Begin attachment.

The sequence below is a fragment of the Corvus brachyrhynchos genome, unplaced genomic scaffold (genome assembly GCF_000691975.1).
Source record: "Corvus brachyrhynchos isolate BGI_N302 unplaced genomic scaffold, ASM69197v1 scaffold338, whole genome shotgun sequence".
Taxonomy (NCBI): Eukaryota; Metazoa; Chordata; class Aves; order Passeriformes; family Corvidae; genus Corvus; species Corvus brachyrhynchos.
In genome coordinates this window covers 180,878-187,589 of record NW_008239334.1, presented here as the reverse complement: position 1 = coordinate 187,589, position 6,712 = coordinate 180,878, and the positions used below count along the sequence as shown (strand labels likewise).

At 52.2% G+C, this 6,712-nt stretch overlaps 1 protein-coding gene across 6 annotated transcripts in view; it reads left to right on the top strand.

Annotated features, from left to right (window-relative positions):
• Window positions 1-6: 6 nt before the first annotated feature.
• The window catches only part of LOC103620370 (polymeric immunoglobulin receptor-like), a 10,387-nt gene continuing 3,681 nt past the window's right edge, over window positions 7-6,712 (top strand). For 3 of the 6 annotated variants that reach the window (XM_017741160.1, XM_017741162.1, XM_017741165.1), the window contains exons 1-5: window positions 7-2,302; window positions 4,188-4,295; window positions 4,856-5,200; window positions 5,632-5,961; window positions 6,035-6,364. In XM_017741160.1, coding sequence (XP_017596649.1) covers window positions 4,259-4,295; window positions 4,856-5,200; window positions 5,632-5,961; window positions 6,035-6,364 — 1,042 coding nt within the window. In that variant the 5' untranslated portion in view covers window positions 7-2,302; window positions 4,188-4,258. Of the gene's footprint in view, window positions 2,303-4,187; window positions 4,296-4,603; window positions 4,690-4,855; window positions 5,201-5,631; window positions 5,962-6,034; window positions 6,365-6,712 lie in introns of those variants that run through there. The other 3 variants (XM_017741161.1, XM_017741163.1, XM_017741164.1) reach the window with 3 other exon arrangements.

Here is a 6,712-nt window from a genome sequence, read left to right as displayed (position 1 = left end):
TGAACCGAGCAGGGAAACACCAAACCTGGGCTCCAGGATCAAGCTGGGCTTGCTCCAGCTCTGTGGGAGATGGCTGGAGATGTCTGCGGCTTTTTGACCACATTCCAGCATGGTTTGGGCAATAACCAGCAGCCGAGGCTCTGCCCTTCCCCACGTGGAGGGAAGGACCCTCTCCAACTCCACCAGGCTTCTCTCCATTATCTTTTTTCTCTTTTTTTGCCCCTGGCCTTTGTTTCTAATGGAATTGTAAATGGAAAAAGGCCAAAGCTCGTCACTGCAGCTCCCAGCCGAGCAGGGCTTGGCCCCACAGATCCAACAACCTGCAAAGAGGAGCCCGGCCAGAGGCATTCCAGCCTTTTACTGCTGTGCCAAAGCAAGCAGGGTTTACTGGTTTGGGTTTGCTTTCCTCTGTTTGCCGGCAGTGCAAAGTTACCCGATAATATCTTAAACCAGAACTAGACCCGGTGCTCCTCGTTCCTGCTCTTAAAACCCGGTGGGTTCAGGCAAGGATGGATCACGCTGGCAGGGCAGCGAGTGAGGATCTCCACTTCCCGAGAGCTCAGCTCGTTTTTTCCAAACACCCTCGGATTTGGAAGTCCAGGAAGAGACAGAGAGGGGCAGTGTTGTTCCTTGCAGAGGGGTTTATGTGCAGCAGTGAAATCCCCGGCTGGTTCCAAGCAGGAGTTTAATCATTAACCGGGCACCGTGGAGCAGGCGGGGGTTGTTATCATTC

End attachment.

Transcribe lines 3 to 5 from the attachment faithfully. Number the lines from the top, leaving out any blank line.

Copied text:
Taxonomy (NCBI): Eukaryota; Metazoa; Chordata; class Aves; order Passeriformes; family Corvidae; genus Corvus; species Corvus brachyrhynchos.
In genome coordinates this window covers 180,878-187,589 of record NW_008239334.1, presented here as the reverse complement: position 1 = coordinate 187,589, position 6,712 = coordinate 180,878, and the positions used below count along the sequence as shown (strand labels likewise).

At 52.2% G+C, this 6,712-nt stretch overlaps 1 protein-coding gene across 6 annotated transcripts in view; it reads left to right on the top strand.